Five Questions with Penny Slade-Sawyer

Penny Slade-Sawyer loves public health, whether she’s crafting national policy or leading a walk around the block.

Name: Penny Slade-Sawyer
Position: Senior consultant for the Culture of Health initiative
Time at UNC Gillings: Two years

 

Penny enjoys the company of one of her sons, Logan III, and her grandson, Logan IV.

Penny (at right) enjoys the company of one of her sons, Logan III, and her grandson, Logan IV.

What I do at the Gillings School (and why I love it): The Robert Wood Johnson Foundation (RWJF) has spread the idea that improving the health status of Americans will require some tweaking of our national culture. They coined the phrase “Culture of Health” to represent this idea. Dean Rimer thinks this concept has merit and instituted and supports a Culture of Health at UNC Gillings. With this initiative, we’re trying to do within our School what RWJF is doing nationally – changing the environment to make it easier to make healthy choices. I think this work is so important. Our faculty, staff and students devote their lives to helping others… but sometimes it may be helpful to remind them to stay healthy!

I really love interacting with members of our School community. Our people are so energetic, smart and just plain interesting. Health promotion and disease prevention has been my life’s work, and it’s a joy for me to return to the “ground floor” and implement the practices I once created policies to support.

I came to the field of public health: by accident! As an undergraduate, I studied physical therapy. In my first job, I did a lot of home health work and was fascinated by my observations that patients often seemed to thrive or decline based on their environment and state of mind. I went back to school to learn more about psychology and ended up earning a Master’s of Social Work. I wanted my work to address both the physical and mental components of well-being, so I took a job in a federal prison doing group and individual therapy as well as physical therapy.

Eventually, I joined the United States Public Health Service. This uniformed service exists to serve the underserved and provide public health assistance in places the private sector usually doesn’t want to go – Indian reservations, prisons and so on. After a while, I moved to Washington, D.C., and served as the executive director of the President’s Council on Fitness, Sports and Nutrition.

Ultimately, I served as deputy assistant secretary for disease prevention and health promotion in the U.S. Department of Health and Human Services (DHHS). That was a very interesting role. When I interviewed for the job, I was told that everyone in the department worked “half days” – that meant from 7 a.m. to 7 p.m.! It was exhausting, but it was exhilarating.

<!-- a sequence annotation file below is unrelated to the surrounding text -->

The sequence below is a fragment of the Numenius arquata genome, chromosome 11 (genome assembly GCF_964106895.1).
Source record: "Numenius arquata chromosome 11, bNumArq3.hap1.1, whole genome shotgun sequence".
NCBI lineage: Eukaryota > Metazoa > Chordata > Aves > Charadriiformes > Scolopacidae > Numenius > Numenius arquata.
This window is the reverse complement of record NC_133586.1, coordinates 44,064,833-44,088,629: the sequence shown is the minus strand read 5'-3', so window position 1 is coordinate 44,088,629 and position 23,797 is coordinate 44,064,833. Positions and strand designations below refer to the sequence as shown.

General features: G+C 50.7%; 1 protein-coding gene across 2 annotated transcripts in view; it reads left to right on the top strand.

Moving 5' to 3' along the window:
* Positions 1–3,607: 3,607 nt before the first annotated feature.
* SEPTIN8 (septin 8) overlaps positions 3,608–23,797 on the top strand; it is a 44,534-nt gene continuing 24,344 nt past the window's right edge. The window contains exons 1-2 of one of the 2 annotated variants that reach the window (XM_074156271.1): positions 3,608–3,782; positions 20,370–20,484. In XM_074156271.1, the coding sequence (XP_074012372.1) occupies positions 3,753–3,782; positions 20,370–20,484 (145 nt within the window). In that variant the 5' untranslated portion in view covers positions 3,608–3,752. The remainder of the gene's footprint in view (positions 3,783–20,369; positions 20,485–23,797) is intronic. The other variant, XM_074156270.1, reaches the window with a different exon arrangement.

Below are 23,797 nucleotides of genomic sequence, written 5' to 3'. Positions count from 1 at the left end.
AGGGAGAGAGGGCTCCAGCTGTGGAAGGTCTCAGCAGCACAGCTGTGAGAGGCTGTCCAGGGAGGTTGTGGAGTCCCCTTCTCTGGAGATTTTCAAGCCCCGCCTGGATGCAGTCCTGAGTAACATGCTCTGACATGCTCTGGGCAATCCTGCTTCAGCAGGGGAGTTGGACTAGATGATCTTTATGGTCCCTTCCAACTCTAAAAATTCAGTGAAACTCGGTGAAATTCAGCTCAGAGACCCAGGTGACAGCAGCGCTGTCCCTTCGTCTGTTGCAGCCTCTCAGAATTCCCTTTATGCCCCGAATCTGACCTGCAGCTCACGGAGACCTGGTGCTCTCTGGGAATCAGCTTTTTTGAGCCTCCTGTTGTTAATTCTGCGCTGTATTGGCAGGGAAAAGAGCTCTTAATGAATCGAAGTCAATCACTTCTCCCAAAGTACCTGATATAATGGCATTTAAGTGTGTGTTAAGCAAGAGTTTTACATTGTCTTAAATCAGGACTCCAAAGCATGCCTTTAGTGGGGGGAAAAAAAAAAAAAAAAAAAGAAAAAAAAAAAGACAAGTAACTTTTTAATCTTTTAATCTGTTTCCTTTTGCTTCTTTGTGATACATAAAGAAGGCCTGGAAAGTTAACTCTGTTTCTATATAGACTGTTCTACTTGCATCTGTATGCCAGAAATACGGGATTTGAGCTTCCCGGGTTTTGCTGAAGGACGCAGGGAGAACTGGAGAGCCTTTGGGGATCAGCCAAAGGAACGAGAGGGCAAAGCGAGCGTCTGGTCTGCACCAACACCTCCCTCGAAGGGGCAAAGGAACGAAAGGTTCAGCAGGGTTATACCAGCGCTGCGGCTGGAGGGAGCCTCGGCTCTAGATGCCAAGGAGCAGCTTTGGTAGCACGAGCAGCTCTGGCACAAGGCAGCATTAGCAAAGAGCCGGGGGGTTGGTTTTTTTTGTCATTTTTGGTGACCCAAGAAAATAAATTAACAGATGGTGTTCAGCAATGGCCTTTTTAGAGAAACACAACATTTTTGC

I found that, sometimes, certain health issues aren’t politically popular and you have to balance your ideals with what you can achieve. For example, when we created the Dietary Guidelines for Americans, lobbyists for sugar and salt got involved and part of what we wanted to say was modified in the final version.

As someone who is neither a scientist nor a researcher, my job with DHHS was to navigate the politics and try to convince everyone that the science should always come first. (That’s with the caveat that science always changes! The best we can do when making policy recommendations is go with the best science we have at the time.) What I learned was that each political party tends to support certain public health issues. The way to have the most impact was to put your heart and soul into the issues you had a good chance of moving forward under whatever leadership was in power at the time. Eventually, the leadership would shift, and other issues would move into the spotlight and have a turn.

My proudest achievement was leading the development and publication of the inaugural edition of the Physical Activity Guidelines for Americans in 2008. The science kept telling us that health wasn’t just about what people eat, but also how much they move. I went to the secretary of health and human services three times to advocate for that project. On my third try, he said yes.

 

Outside of work, I’m passionate about: my dog, Bessie! She’s a British Staffordshire Bull Terrier and a fun machine! All my kids took a gap year between boarding school and college, and one son spent his time studying in England – that’s where he came across the breed. He adopted a dog that I absolutely fell in love with, so I got my own! Bessie loves everything that moves, both human and beast, and she’s a big fan of visiting the beach and chasing tennis balls.

 

The most exciting thing I’ve done in the past year: is visit my new grandson, Logan IV. I have three sons who live in Georgia, Florida and Texas. I try to see one of them every three months. They have their own tradition, too – for more than 10 years now, every July 4 has been linked with “Brother’s Weekend.” The three of them take a trip together, and I’m usually not allowed to know where they go!

 

If I could wake up tomorrow with one new ability: I’d have a hard time choosing, because there are so many things I’d love to do! I’d enjoy being a landscape architect, for one. I love flowers, I love to grow things, and I think we need more trees and green spaces in our communities. I’d also want to sing or be a talented ballet dancer. I’ve always had a lot of interests, which can almost be a burden because it’s hard to choose just one path and settle down in life. I can honestly say, though, that I’m happy with where I’ve landed.

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